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LINCOLN -- The City Council will decide in July whether to ask voters to approve a sales tax increase to clean up the city and hire another police officer.

"We're wanting to promote a healthy environment for everyone in Lincoln to live, and we also want to promote Lincoln as a place that people want to move to," Mayor Rob Hulse said.

The city hopes to raise $170,000 annually from a three-fourths percent sales tax, city office manager Rhonda Hulse said.

The City Council agreed last month to consider an ordinance. If the ordinance is approved in July, voters can decide whether to raise the sales tax to 2.75 percent on Nov. 6.

Lincoln has a 2 percent sales tax, with 1 percent going toward capital improvement and the other 1 percent divided between the library and parks or recreation. The 1 percent sales tax for the library and parks brings in about $225,000 per year. The amount per year varies.

Rhonda Hulse said the sales tax is for the city's general fund, which can be used to pay for anything, but city leaders want to use the money for the city's police force and to pay for cleanup.

Police Chief Russell Morphis said having a sales tax is fairer for residents than other tax increases because people traveling through Lincoln would help pay for the improvements.

Morphis said his force consists of himself and four officers, which means there are times when officers work shifts alone or are on call to cover when no one is available to work. The department needs another officer to provide better service, spend more time investigating cases, reduce response times to emergency calls and increase officer safety, Morphis said.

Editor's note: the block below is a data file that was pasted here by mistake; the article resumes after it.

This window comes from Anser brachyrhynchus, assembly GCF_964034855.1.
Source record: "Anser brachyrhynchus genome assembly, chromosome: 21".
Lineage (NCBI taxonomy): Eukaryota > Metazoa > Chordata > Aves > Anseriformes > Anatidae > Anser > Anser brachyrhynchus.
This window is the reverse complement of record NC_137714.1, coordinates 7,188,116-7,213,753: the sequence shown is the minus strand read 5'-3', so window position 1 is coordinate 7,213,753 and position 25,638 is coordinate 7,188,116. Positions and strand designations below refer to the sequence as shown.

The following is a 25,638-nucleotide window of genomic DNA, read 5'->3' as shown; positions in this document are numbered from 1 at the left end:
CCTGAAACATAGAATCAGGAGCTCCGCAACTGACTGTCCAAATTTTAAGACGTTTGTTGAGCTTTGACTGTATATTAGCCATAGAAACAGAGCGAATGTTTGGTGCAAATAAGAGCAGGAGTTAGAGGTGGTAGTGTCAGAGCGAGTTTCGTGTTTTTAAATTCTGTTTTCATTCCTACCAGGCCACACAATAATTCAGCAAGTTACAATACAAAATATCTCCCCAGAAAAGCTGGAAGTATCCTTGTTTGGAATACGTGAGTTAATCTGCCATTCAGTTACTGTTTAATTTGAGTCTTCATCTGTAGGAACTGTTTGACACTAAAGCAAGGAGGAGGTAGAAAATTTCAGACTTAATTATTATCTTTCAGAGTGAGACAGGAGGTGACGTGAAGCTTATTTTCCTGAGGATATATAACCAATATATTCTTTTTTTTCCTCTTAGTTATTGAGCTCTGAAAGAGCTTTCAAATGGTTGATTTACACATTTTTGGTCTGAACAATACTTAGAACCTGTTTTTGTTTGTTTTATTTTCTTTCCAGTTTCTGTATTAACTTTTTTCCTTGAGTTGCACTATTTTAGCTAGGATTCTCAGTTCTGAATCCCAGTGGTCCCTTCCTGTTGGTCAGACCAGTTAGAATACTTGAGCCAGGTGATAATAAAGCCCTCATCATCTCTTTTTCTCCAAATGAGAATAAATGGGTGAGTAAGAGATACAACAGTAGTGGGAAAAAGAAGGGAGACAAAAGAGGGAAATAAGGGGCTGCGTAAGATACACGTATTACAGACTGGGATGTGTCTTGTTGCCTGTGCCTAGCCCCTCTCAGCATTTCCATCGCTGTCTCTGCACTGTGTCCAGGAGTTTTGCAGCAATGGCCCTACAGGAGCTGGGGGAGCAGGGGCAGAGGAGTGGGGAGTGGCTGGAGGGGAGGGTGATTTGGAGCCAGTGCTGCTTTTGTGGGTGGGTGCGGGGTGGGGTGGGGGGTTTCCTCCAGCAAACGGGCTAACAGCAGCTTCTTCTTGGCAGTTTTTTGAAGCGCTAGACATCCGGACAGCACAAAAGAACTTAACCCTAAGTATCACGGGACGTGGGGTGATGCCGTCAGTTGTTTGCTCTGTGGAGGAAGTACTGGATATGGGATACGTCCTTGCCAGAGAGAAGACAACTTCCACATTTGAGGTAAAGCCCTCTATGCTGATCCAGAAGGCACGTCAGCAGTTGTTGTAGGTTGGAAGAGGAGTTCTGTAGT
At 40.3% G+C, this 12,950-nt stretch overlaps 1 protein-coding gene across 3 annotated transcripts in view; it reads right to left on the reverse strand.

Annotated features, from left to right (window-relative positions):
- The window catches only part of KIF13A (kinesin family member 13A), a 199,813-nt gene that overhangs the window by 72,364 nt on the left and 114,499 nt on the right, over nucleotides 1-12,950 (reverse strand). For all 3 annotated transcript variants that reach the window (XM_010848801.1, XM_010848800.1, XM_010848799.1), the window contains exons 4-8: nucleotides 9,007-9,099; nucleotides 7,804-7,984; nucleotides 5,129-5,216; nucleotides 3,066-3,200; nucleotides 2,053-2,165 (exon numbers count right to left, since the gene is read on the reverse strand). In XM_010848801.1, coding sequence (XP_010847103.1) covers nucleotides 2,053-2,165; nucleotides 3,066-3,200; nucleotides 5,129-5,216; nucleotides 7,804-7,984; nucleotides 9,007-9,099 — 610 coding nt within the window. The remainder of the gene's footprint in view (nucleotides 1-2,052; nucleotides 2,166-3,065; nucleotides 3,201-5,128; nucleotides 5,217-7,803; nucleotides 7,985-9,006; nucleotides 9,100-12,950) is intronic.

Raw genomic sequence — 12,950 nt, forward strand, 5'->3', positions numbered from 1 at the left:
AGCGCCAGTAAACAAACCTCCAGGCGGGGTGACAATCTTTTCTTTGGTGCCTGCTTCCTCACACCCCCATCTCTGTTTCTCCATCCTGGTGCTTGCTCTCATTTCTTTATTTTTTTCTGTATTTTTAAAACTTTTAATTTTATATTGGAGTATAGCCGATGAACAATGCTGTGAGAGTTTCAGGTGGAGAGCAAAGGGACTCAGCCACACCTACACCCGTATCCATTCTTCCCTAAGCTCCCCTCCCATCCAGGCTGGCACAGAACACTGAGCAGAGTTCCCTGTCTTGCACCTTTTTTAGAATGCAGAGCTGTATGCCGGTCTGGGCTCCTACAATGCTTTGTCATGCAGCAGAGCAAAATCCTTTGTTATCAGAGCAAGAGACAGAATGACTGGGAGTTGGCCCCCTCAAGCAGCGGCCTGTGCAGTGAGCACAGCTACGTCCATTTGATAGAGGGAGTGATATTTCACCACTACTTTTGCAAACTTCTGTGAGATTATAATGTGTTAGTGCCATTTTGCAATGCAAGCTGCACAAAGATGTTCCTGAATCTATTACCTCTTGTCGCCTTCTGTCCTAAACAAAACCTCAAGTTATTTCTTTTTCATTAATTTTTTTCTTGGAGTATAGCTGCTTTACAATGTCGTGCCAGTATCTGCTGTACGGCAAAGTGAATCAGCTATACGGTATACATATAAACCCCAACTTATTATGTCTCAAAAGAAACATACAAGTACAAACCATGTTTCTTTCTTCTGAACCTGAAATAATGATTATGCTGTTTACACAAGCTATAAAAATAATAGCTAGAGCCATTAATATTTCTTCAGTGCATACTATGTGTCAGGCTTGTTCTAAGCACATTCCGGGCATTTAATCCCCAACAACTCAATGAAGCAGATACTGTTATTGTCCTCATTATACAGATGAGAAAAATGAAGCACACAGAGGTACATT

Officers are responding to more calls and handling more potentially violent situations, including mental health and domestic abuse incidents.

"I believe officer safety also correlates into public safety," Morphis said.

Morphis said his officers get about 300 calls for service on average. Hulse said the city doesn't have any records showing police call volume or type. Lincoln recently started keeping handwritten police logs, she said.

If voters approve the sales tax, money will go toward keeping the city clean, city officials said.

Lincoln has an ordinance mandating property conditions. The city issues about 30 clean-up orders to residents per year, Hulse said. About 10 of those result in a fine, generally, but the number of orders has increased under the current mayor, she said.

Keeping the city clean costs the city money, city leaders said.

Last year, for example, the city spent $10,000 to demolish one home with a garage, Hulse said. The city also is involved in two lawsuits against property owners to force them to clean up, according to Washington County Circuit Court records. Cleaning up either of those properties is expected to cost more than $10,000.

"When we do condemn, we have to pay for it out of pocket," she said.

NW News on 04/17/2018

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Print Headline: Lincoln City Council to mull sale tax increase

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